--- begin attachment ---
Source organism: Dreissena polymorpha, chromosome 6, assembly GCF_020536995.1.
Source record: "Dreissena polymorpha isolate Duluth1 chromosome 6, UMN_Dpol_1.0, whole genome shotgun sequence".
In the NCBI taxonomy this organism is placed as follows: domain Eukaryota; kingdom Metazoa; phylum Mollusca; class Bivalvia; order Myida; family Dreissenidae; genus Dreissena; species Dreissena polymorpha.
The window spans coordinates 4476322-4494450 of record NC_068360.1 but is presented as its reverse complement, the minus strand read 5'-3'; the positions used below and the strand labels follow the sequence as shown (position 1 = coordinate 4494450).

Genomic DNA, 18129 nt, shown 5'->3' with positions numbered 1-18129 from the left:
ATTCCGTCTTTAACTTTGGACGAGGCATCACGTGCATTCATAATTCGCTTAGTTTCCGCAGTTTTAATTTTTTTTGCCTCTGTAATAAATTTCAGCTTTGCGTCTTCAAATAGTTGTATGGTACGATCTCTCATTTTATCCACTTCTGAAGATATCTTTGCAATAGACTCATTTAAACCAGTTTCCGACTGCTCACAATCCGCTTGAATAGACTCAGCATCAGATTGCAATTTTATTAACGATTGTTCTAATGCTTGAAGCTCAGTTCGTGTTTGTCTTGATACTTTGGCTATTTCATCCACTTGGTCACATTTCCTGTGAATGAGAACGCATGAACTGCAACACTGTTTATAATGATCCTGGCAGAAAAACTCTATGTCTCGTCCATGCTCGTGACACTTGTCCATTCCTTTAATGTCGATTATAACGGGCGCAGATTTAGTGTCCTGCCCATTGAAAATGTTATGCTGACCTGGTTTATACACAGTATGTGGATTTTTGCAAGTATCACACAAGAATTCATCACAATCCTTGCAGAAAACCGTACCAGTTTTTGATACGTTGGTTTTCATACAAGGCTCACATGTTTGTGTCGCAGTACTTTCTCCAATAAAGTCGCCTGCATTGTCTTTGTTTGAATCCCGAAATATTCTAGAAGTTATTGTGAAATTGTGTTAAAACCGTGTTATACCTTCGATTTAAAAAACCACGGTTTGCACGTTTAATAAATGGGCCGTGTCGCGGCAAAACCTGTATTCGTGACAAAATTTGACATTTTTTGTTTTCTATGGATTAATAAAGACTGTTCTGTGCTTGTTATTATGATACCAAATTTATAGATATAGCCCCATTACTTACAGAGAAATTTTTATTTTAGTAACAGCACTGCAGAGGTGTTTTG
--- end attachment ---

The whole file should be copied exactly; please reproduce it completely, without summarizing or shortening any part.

Source organism: Dreissena polymorpha, chromosome 6, assembly GCF_020536995.1.
Source record: "Dreissena polymorpha isolate Duluth1 chromosome 6, UMN_Dpol_1.0, whole genome shotgun sequence".
In the NCBI taxonomy this organism is placed as follows: domain Eukaryota; kingdom Metazoa; phylum Mollusca; class Bivalvia; order Myida; family Dreissenidae; genus Dreissena; species Dreissena polymorpha.
The window spans coordinates 4476322-4494450 of record NC_068360.1 but is presented as its reverse complement, the minus strand read 5'-3'; the positions used below and the strand labels follow the sequence as shown (position 1 = coordinate 4494450).

Genomic DNA, 18129 nt, shown 5'->3' with positions numbered 1-18129 from the left:
ATTCCGTCTTTAACTTTGGACGAGGCATCACGTGCATTCATAATTCGCTTAGTTTCCGCAGTTTTAATTTTTTTTGCCTCTGTAATAAATTTCAGCTTTGCGTCTTCAAATAGTTGTATGGTACGATCTCTCATTTTATCCACTTCTGAAGATATCTTTGCAATAGACTCATTTAAACCAGTTTCCGACTGCTCACAATCCGCTTGAATAGACTCAGCATCAGATTGCAATTTTATTAACGATTGTTCTAATGCTTGAAGCTCAGTTCGTGTTTGTCTTGATACTTTGGCTATTTCATCCACTTGGTCACATTTCCTGTGAATGAGAACGCATGAACTGCAACACTGTTTATAATGATCCTGGCAGAAAAACTCTATGTCTCGTCCATGCTCGTGACACTTGTCCATTCCTTTAATGTCGATTATAACGGGCGCAGATTTAGTGTCCTGCCCATTGAAAATGTTATGCTGACCTGGTTTATACACAGTATGTGGATTTTTGCAAGTATCACACAAGAATTCATCACAATCCTTGCAGAAAACCGTACCAGTTTTTGATACGTTGGTTTTCATACAAGGCTCACATGTTTGTGTCGCAGTACTTTCTCCAATAAAGTCGCCTGCATTGTCTTTGTTTGAATCCCGAAATATTCTAGAAGTTATTGTGAAATTGTGTTAAAACCGTGTTATACCTTCGATTTAAAAAACCACGGTTTGCACGTTTAATAAATGGGCCGTGTCGCGGCAAAACCTGTATTCGTGACAAAATTTGACATTTTTTGTTTTCTATGGATTAATAAAGACTGTTCTGTGCTTGTTATTATGATACCAAATTTATAGATATAGCCCCATTACTTACAGAGAAATTTTTATTTTAGTAACAGCACTGCAGAGGTGTTTTG